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27 minutes ago, roeco said:

Well Via said they have issues with Canadian and ridership and track issues. So if they re routed the Canadian to a non busier track would it not make a massive difference in timing on the old bcr line then Pg to Jasper to Edmonton.  

The biggest issue with this is that the Pacific Central Station terminus in Vancouver isn't easily accessible from BC Rail - they would need to reverse over 8km to access the tunnel that leads to the Second Narrows rail bridge, unless VIA Rail would want to invest in an entirely new station in North Vancouver. To my knowledge the North Vancouver BCR Passenger Station is very much abandoned (if it's even still standing) and its platform was built to handle RDCs, not 20+ car transcontinentals. Don't get me wrong - I would kill to see the Canadian take the PGE route, maybe even stopping in Whistler and landing itself some novelty local traffic and provide transportation to BC communities that otherwise are quite disconnected. I do like the idea of the Canadian running on CPR trackage via Kamloops and Calgary, with a renewed Super Continental operating via BCR to Prince George and Edmonton. That would be somewhat reminiscent of the brief Panorama service.

I also personally wouldn't be too upset being able to get to the Cariboo by train like my dad could when he was growing up there. 

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11 hours ago, roeco said:

Well Via said they have issues with Canadian and ridership and track issues. So if they re routed the Canadian to a non busier track would it not make a massive difference in timing on the old bcr line then Pg to Jasper to Edmonton.  

First of all, thank you very much for putting forward and explaining your suggestion! That said, I’m afraid that improving the utility and viability of the Canadian becomes less obvious the better your understanding of the underlying data and constraints becomes.

In terms of punctuality, you are proposing to replace a single-tracked and congested segment (Jackman - Ashcroft) through another one (Tête Jaune - Prince George) which is just as single-tracked and congested, while replacing a segment which is extremely fluid thanks to directional routing (Ashcroft-Vancouver) with one which is single-tracked (Prince George-Vancouver).

In terms of ridership, you are proposing to replace Kamloops and views of the Pyramid Falls, Fraser Canyon and the Cisco bridges with Prince George (which is already served by the Skeena) and an admittedly spectacular, but very short glance at the Pacific. There is of course Whistler, but ski enthusiasts rarely travel with their skies on a transcontinental train, especially not for a resort town which is only a leisurely drive of less than 2 hours away from Vancouver.

Concerning reviving non-Corridor services like the traditional CP route of the Canadian, you seem to believe that VIA calls the shots in what gets funded. However, the guardians of federal taxpayer dollars (which are to be spent on things like VIA’s operating funding) are the federal government with its institutions and if they saw value in maintaining two parallel transcontinental passenger rail services running across Western Canada, don’t you think they would have kept both when imposing the January 1990 cuts (just like they did with the Ocean and the Atlantic)?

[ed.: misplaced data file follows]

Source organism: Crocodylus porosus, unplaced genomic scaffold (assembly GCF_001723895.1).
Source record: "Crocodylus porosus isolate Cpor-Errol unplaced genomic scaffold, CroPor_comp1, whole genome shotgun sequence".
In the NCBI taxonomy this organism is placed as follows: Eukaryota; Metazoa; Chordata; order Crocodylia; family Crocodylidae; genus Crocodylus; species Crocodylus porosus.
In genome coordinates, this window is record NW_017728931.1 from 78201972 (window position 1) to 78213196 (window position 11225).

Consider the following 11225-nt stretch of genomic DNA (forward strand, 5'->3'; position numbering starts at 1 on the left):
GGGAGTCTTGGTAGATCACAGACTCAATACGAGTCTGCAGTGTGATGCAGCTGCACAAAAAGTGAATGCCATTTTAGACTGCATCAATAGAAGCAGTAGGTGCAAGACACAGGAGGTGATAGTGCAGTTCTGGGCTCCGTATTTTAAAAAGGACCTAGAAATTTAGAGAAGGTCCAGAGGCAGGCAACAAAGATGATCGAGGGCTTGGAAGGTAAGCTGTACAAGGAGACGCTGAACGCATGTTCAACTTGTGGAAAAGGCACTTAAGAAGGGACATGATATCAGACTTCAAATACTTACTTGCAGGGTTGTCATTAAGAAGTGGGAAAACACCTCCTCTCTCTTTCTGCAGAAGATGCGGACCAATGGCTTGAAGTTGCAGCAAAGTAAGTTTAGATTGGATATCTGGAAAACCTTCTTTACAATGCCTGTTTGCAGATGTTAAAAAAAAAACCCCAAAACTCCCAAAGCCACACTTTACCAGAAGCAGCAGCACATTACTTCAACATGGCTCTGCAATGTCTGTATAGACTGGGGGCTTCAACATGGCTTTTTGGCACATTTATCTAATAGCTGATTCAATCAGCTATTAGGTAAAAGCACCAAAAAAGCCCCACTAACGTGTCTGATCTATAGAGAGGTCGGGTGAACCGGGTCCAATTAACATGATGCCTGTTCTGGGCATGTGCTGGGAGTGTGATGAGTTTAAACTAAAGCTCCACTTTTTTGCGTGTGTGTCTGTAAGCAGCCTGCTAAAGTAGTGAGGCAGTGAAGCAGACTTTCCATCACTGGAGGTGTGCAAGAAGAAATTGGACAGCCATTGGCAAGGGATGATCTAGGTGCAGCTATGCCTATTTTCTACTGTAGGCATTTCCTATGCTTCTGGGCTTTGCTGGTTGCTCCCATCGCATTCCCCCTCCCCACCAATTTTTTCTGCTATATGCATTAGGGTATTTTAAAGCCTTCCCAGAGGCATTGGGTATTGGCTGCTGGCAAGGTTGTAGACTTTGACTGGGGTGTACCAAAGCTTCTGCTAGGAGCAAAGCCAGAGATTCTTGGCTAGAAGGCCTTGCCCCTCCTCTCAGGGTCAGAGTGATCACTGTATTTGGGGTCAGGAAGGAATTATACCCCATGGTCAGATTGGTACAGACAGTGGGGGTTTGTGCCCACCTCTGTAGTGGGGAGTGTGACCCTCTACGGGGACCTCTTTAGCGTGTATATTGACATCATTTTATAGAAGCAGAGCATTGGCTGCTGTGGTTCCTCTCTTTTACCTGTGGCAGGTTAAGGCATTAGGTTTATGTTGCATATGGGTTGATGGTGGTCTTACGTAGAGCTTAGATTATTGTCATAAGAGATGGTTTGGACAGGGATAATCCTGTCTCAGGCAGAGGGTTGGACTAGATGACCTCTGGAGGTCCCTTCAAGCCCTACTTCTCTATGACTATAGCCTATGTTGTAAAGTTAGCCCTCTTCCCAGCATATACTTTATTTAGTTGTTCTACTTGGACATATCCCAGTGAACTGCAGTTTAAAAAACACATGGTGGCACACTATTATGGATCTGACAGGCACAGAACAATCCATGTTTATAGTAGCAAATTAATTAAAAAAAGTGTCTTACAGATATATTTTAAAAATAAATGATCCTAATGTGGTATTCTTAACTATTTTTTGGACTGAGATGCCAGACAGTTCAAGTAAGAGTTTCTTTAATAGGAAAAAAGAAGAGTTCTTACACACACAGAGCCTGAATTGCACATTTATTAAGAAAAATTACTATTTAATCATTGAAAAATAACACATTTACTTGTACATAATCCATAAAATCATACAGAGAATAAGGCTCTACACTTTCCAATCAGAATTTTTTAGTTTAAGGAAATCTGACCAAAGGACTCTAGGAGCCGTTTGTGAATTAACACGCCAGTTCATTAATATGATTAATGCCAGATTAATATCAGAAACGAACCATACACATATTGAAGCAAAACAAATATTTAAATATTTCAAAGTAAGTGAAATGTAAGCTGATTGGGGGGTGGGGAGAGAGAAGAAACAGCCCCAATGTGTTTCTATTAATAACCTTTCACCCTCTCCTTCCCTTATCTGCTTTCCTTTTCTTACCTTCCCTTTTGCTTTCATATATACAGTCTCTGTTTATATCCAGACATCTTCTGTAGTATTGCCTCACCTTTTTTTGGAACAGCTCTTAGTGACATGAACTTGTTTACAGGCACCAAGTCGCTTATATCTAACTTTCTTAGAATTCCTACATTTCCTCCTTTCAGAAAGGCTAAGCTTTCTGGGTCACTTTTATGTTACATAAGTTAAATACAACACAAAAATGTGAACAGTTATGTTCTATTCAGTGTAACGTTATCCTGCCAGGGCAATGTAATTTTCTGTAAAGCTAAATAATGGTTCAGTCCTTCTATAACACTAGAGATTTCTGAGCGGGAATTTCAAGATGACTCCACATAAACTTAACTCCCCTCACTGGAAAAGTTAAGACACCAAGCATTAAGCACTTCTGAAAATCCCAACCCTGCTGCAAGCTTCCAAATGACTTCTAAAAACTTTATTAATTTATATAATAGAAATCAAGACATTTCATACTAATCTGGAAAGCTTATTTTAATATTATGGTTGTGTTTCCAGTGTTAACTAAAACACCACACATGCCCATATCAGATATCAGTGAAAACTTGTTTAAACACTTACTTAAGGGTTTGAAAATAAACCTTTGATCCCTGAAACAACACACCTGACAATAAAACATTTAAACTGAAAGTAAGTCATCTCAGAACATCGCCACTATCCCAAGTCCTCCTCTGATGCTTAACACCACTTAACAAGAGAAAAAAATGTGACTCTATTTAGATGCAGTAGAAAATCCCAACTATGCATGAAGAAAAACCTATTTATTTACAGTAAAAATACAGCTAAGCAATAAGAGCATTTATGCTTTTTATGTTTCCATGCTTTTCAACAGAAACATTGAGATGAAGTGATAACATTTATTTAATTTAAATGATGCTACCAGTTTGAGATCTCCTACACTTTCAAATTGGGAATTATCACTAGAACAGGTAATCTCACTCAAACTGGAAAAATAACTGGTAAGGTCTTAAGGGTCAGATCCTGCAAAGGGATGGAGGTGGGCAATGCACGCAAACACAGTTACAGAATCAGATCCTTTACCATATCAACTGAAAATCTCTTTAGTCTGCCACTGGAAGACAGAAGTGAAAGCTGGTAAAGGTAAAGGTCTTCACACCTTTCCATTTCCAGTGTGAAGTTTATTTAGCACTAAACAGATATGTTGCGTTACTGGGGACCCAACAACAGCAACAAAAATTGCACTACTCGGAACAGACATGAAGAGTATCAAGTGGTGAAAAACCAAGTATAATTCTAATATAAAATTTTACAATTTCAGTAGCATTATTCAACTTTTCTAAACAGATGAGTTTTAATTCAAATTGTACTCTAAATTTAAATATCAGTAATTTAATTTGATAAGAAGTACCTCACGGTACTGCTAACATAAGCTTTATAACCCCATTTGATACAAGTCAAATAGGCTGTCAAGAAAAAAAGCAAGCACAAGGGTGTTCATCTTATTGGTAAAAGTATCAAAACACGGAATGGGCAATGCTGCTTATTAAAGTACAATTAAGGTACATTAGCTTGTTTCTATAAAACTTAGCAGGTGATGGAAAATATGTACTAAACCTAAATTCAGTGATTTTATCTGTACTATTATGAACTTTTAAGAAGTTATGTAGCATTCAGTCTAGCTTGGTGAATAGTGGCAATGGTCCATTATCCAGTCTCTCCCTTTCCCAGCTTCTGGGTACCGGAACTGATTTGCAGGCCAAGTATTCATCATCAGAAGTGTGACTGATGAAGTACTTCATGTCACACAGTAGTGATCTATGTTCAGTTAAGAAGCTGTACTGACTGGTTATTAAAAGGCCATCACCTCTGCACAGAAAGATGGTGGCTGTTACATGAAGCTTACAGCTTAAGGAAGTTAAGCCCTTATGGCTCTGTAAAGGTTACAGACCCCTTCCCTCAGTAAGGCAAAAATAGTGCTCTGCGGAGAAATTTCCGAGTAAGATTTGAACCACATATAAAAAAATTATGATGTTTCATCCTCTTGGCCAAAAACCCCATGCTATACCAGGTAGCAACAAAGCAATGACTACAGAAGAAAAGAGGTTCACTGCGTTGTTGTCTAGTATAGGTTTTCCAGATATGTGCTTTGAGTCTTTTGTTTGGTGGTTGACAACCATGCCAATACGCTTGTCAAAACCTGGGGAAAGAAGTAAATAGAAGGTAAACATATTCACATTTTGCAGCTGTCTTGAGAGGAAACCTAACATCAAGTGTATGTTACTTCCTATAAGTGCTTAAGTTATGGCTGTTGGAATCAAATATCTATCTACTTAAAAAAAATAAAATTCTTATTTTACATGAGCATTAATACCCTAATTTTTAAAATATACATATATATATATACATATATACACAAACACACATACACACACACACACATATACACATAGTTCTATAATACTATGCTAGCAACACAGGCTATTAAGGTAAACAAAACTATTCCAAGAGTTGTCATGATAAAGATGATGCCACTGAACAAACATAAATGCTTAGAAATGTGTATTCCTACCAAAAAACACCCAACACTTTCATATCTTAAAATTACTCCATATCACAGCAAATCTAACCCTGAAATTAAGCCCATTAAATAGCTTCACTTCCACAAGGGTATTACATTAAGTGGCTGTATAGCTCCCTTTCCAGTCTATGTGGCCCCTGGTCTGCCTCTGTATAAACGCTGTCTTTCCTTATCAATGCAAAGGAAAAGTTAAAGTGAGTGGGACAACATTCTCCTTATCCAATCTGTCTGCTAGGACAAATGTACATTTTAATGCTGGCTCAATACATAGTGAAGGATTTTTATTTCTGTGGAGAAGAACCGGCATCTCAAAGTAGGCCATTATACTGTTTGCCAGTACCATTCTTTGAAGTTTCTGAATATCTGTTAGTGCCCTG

I’m not trying to dismiss your idea, but I hope that I was able to show you a glimpse of the considerations and challenges which need to be addressed when trying to change the route of a train like the Canadian...

PS: I joined VIA five years ago, because I thought just like you that they just lacked the imagination and analysis to do what appeared as obvious fixes to me. However, I had to quickly acknowledge that most things are like they are for very good reasons, because the picture painted by the data and constraints was much more complex than what I could see when I was still an outsider...

Edited by Urban Sky
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9 hours ago, Urban Sky said:

First of all, thank you very much for putting forward and explaining your suggestion! That said, I’m afraid that improving the utility and viability of the Canadian becomes less obvious the better your understanding of the underlying data and constraints becomes.

In terms of punctuality, you are proposing to replace a single-tracked and congested segment (Jackman - Ashcroft) through another one (Tête Jaune - Prince George) which is just as single-tracked and congested, while replacing a segment which is extremely fluid thanks to directional routing (Ashcroft-Vancouver) with one which is single-tracked (Prince George-Vancouver).

In terms of ridership, you are proposing to replace Kamloops and views of the Pyramid Falls, Fraser Canyon and the Cisco bridges with Prince George (which is already served by the Skeena) and an admittedly spectacular, but very short glance at the Pacific. There is of course Whistler, but ski enthusiasts rarely travel with their skies on a transcontinental train, especially not for a resort town which is only a leisurely drive of less than 2 hours away from Vancouver.